Since I lost my diary containing my mapping of drinking fountains I thought that was that, and I didn’t have time to redo it, but as it happens the order in which I have taken my photos would help to map them out I was going to redo (and still am another day) my map and have a key as to which kind of photos are located where.
In doing so I came across this lovely article from the age which lead me to a hand drawn map of drinking fountains created by some one else. Bellow is the best bits from the article
MELBOURNE’S reputation as a drinking city might be growing, but try telling that to Patrick Jones. All he wants is a free drink of water.
A search one afternoon for a drinking fountain in the city centre made Mr Jones angry.
So angry that he spent 7½ hours trudging around the city marking drinking fountains on a map.
Of the 27 drinking fountains found, only 18 worked.
Greens councillor Fraser Brindley last week asked council officers to audit the state of the city’s fountains in response to Mr Jones’ campaign.
Last night Cr Brindley said the council should back the drive so that city visitors would not have to buy bottled water.
“Getting the city’s fountains we’ve got working properly is a good first step,” he said.
“There is now this assumption that people will buy water if they need a drink. You should be able to get free water if you want it.”
“In Rome there’s a water fountain on every corner. Here we’ve got one for every 40,000 people,” said Mr Jones, citing Melbourne City Council figures showing that 732,000 people come to the city centre each day.
Here is the site for Just Free Water
BRING BACK THE BUBBLER!
A little while ago I called Melbourne City Council and spoke to an environmental officer about free drinking water points in the city. As a regular visitor to Melbourne I wanted a map of the city showing free water points so as I knew where I could refill my stainless steel water flask. He told me there was no such map he could give me, but thought there were about 15 bubblers in non-park areas within the city.
So I decided to map it out for myself. It took me about 7 hours to walk the CBD locating water bubblers. I found 27 of them, 9 of which required repairs, leaving 18 bubblers for an estimated 710,600 people who use the city each day (figure attained from the MCC website).
In real terms this means there is one bubbler for approximately 40,000 people in the city.
The start of the campaign:
1. Approach your local council to repair existing water fountains and supply new water fountains throughout your city or town.
2. Lobby your council/government to ban drinks bottled in plastic – stop petrochemical products creating more landfill problems than we already have and ask them to assess the health merits of every drink bottled in plastic under production today.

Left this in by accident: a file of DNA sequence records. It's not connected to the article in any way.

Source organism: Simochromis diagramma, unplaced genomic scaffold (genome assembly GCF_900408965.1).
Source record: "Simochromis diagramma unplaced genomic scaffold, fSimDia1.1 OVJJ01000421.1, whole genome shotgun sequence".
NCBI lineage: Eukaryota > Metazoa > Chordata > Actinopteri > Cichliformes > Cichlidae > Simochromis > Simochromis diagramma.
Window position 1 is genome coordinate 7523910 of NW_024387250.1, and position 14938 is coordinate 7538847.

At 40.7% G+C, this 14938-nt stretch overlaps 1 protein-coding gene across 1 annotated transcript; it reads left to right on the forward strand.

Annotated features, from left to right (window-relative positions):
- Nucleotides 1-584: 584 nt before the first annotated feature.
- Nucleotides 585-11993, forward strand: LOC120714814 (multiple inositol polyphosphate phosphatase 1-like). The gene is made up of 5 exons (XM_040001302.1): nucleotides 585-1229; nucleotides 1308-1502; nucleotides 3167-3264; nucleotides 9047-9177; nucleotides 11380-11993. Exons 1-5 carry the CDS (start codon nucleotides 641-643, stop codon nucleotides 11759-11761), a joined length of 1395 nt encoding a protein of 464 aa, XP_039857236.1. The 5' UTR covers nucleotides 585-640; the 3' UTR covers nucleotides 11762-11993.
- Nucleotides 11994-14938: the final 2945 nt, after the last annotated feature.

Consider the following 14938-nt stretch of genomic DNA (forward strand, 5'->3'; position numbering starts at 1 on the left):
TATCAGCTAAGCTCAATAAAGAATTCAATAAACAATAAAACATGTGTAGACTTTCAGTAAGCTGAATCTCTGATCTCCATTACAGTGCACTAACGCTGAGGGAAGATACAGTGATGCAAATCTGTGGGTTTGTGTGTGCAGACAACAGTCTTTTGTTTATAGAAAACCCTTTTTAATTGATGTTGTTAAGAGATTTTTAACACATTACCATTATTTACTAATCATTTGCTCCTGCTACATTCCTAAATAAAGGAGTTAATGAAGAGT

3. Get your local council to advocate ethical water drinking by citizens – thus promoting the carrying of refillable flasks, refilling them at free water fountain points, or from home.
It also featured in this issue of Dissent
And finally the blog created buy Patrick Jones where there is a little information about the project scatted through the posts.
Accessing public drinking water if you click on the link it takes you to the full sized image you can actually read.
Everything we buy is likely to be unsustainable and/or abusive in terms of its production and transportation. Water bottled in plastic is both.
How to Do Words With Things here is a book where Patrick Jones has added information about his campaign along with other poems and artworks, both my him and other authors.
“Jones describes his artworks as “poetical terrorism” or “physical graffiti” (38), a practice of site-specific, improvised and/or indeterminate happenings that disrupt public space, creating “temporary autonomous zones” (40). An example is Jones’s ongoing campaign against the Coca-Cola-owned bottled water, Mt Franklin, which is sourced (at a steal) from Jones’s local area in Victoria, bottled and branded as a consumer commodity and then sold for a massive profit.” Derrick Jensen: “If I had a thing of bottled water I would hold it up and say this is why we’re not going to have a revolution, because if people will pay for water bottled in plastic they will suffer any indignity” (35).
Jones’s campaign, Just Free Water, includes a website with information about public bubblers in the Melbourne CBD, illustrations of a techno-capitalist water cycle and a short film in which Jones reclaims a roadside patch near Mount Franklin and sets up a temporary site for play. Jones stickers bottle-caps with links to his website, and if he sees a Coca-Cola vending machine in a public space, he will turn the power off at the wall. “It is not from a sense of hope that I carry out these physical poems,” he says, “but rather from the consideration: traditional forms of poetry seem ridiculous this late in history” (38).
Citing British philosopher Alan Watts, Jones talks about how industrial-digital civilisation teaches the separation of the brain from the body. Watts refers to the body as contiguous with the rest of the world, “so that,” in Jones’s paraphrasing, “the air and water are as central to us as our lungs and heart” (29).